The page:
A young woman embraces a US soldier at a train station in New Hope, Connecticut, 1945 - selektaevents / Agencia de organizacion de bodas y eventos en Madrid
post-template-default,single,single-post,postid-78066,single-format-standard,theme-bridge,bridge-core-2.5,woocommerce-no-js,et_bloom,et_monarch,ajax_fade,page_not_loaded,,hide_top_bar_on_mobile_header,columns-4,qode-theme-ver-23.5,qode-theme-bridge,disabled_footer_top,disabled_footer_bottom,qode_advanced_footer_responsive_1000,wpb-js-composer js-comp-ver-6.4.1,vc_responsive,elementor-default,elementor-kit-17859

A young woman embraces a US soldier at a train station in New Hope, Connecticut, 1945

A young woman embraces a US soldier at a train station in New Hope, Connecticut, 1945

A young woman embraces a US soldier at a train station in New Hope, Connecticut, 1945

This really is one of the most joyous photos out there. You can see the thrill on everyone’s faces as they gaze on the happiness of this young couple as they embrace. As World War 2 came to an end in 1945 many young men returned home unsure if they’re girlfriends and wives would be waiting for them.

It’s clear that this fellow had nothing to worry about. Can you imagine what it must be like to wait years to see someone you love? With no cell phones and no email there was little more than the written word to keep a long distance couple warm on a cold night.

It warms our heart to see a couple reunited in such a grand fashion, hopefully they were never apart for such a long time again.

Ambrotype of A British veteran of the Peninsular War and his wife, 1860s

This couple may look miserable, but think about the conditions that they were under to have a photo taken in the mid 19th century. The process of taking a photo could take forever – even if it only took minutes it was the only photo you’d be taking for a while if not your entire life.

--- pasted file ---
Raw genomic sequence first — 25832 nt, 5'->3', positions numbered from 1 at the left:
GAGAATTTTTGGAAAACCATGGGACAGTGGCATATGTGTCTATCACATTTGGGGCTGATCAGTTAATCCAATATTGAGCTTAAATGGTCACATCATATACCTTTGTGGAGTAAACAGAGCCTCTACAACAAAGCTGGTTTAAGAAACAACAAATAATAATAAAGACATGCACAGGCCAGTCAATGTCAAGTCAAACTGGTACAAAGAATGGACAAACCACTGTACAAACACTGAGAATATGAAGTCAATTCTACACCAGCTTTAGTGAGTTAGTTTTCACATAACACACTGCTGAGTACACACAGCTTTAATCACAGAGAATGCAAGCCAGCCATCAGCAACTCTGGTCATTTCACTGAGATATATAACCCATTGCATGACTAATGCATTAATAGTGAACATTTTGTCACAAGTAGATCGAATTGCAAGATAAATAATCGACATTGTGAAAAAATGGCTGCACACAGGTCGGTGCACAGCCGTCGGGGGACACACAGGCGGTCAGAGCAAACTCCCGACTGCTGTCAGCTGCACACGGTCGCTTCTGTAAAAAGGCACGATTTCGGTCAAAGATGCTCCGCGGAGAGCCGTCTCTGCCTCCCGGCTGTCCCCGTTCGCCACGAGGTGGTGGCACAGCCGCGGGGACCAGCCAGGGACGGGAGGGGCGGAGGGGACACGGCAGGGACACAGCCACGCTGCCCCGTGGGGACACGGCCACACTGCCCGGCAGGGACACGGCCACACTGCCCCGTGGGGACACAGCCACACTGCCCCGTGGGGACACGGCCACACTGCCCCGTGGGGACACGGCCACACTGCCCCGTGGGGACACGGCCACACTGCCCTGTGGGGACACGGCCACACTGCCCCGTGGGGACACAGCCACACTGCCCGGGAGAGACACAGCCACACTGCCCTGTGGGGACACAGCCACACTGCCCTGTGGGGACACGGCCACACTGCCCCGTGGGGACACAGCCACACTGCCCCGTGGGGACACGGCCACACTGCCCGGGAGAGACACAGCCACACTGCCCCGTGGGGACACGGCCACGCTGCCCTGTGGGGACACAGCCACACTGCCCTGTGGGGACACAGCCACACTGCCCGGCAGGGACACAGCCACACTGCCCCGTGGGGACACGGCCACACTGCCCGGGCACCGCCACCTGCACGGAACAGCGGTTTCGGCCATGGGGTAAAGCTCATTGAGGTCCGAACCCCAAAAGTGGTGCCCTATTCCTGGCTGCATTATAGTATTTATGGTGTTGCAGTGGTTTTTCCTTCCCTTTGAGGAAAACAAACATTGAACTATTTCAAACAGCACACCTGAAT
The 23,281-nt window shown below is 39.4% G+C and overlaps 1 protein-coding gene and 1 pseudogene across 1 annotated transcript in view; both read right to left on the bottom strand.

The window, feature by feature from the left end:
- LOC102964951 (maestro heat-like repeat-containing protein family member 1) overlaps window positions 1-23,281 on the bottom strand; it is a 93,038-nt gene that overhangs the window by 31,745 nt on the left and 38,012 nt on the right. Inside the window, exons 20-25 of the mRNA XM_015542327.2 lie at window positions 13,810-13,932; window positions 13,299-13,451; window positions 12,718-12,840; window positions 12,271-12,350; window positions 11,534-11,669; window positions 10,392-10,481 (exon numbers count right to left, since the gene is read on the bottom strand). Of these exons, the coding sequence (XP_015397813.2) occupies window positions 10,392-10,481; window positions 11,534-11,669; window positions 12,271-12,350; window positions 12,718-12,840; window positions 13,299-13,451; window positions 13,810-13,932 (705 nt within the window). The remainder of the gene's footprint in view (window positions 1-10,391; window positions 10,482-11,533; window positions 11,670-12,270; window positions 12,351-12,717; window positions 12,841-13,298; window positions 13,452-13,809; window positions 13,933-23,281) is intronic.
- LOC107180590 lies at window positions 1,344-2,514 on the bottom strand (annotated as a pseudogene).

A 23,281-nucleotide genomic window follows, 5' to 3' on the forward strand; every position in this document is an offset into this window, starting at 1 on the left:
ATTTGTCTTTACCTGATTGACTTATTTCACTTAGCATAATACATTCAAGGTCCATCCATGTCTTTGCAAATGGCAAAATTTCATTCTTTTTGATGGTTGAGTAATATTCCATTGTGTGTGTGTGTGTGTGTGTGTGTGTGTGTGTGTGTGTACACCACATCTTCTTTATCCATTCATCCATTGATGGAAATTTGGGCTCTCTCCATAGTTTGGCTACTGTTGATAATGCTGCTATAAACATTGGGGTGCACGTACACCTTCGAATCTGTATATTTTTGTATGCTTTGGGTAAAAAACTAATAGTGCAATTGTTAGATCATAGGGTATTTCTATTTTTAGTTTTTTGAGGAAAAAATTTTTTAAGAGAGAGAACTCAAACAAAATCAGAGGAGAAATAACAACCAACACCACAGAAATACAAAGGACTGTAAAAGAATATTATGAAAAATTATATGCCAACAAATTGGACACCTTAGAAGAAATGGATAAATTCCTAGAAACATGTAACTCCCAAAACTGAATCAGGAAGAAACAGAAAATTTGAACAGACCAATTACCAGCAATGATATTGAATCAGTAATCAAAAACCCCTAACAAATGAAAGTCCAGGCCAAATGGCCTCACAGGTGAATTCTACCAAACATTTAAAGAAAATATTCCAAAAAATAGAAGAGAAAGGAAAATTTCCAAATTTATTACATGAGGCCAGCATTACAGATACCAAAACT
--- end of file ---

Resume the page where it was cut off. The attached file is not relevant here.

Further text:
Rather than smile and risk the chance of ruining the photo with the motion of your face or being frozen in time with some weird look forever, subjects tended to sit completely still.

Ambrotypes were black and white, but more often than not people hand tinted them, which just goes to show that we’ve been colorizing photos for quite some time.

An old French couple greeting soldiers of the 308th and 166th Infantries upon their arrival during the American advance. November 6, 1918

It must be harrowing to live in the middle of a war zone, we can’t imagine the fear and panic experienced by the people who have to spend each day wondering if it’s they’re last.

Photos like this bring a smile to our face. Not because it’s cool to see them in color (which it is), but because it’s clear that this couple feels secure knowing that the American soldiers have arrived to help them out. Even if the tension is lessened for just a bit, it’s good to feel something better than terror.

Baking, 1940

Hmmmm, the woman on the left doesn’t look so sure about what she’s tasting. Or maybe she’s just thinking of a clever note that she can give her friend. Whatever the case, baking is one of those things that hasn’t changed in generations.

Sure, there are more gizmos and gadgets today than there were in 1940, but it all comes down to precise measurements and the right ingredients. Without those two pieces of the puzzle all you’ve got is a big mess on your hands.

This is one thing we’d love to see more of – people getting together to make things with their hands. It not only feels good, but you’ve got a tasty treat at the end of the day.

British Columbian forest, 1950

This is one of those photos that show how little things have changed. Sure, we may travel differently, and connect with our loved ones in new and exciting ways, but people have always had a deferential love of nature. We don’t want to see something that’s so important to us get destroyed.

A sign like this is definitely kitschy in today’s standards, but it’s kind of cool to see something so blown out and kind of silly dedicated to keeping a forest safe from fires.

Gemma Castejón Mendiola

Wedding & Event Planner Community Manager Secretaria de Dirección

No hay comentarios

Publica un comentario

Pin It on Pinterest

× ¡¡¡Escríbenos!!!